The late Sixties were a volatile time in America with a war
in Vietnam and social revolution here at home, but Jules Feiffer was also able
to see a lot of comedy in the midst of the upheaval with young adults trying to
figure out the new social mores of the times, doing so through the use of 72
skits featuring about 100 of Feiffer’s people. 38 years later, the young adults
of Carlsbad High School time warped his people back into existence for this
one-weekend-only performance. The array of characters and brief scenes that
follow offer several fun little roles for the cast and a mostly entertaining
trip for the audience as they are transported back to a generation searching
for who they are.
Members of that generation include three of the few
recurring parts: Bernard (Russell Johnson) is the philosophizing,
sensitive, lonely guy who leads us off and ends the show as he goes looking for
love and for his identity (beyond his unfortunate name). Huey (Trevor
Taylor) is a hoot as Bernard’s swingin’ ladies man friend who has the
Sixties single scene figured out a little better than Bernard. Adriana
Spencer philosophizes about deep Sixties issues through some amusingly
melodramatic interpretive dancing which she performs to her own original
A sample of other highlights from the show include…
* A young couple (Alex Christopher and David
Martinez) who mark their relationship by various television episodes.
* Superman (Collin McConnell) being brought back down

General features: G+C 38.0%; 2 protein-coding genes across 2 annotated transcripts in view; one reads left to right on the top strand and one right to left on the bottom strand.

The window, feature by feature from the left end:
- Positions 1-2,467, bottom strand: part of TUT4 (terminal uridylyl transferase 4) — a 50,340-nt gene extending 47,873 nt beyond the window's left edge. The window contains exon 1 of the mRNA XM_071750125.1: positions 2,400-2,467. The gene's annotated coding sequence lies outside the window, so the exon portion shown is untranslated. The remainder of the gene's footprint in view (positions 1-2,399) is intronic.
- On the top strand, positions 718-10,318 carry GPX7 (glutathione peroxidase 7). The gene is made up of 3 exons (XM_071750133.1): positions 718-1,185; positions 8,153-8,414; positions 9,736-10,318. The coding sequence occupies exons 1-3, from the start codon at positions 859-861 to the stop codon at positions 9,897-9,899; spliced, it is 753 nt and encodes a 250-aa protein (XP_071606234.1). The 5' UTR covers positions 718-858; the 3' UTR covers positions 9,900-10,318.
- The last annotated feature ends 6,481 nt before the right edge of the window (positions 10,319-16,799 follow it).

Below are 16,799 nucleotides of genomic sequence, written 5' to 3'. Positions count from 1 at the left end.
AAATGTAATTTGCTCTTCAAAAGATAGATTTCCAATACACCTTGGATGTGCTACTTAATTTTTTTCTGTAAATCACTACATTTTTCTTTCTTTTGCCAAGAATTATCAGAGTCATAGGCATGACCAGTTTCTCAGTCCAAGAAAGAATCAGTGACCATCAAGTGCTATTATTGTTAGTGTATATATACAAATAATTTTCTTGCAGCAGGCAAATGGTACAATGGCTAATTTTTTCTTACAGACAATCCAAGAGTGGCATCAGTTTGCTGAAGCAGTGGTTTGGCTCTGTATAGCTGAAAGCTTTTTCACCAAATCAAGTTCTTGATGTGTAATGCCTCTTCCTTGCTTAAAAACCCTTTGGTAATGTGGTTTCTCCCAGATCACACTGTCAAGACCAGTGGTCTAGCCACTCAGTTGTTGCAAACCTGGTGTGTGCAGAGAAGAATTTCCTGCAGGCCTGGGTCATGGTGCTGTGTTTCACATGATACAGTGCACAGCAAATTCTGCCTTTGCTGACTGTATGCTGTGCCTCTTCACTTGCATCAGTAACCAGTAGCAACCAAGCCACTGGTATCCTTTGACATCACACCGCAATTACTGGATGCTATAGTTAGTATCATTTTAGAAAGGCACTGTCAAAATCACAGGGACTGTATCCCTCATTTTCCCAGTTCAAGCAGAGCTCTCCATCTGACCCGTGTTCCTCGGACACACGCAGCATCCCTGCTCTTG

to earth by the quick-witted woman (Anna Prowant) he saved who finds his
outfit a tad too effeminate.
* A hippy solo striker without a cause (Summer Spiro).
* A guy (David Martinez) whose overly logical
reluctance to join in a street brawl loses him his girlfriend (Sarah Kapp)
to the more exciting Mikael Thomas.
* A more serious moment as a young man (David Martinez)
struggles against conformity while his frightened mother (Colleen O’Connell)
pleads with him to “be a man” by doing what he is told – whether it is right or
* And a classic – a young adult (Russell Johnson)
hiring an older grownup (Marlena Copado) to do all the boring adult
stuff so he can actually enjoy life!
Love, independence, family, art, government, whether to
save the world through mass drops of Reader’s Digest – Feiffer’s
People have a lot of big questions in life to deal with. They might not
find the answers that will be accepted for society as a whole, but they may
each find their own unique little niche that works best for them.
National Youth Theatre
~ Cast ~
Olivia Del Francia
Director: Monica Hall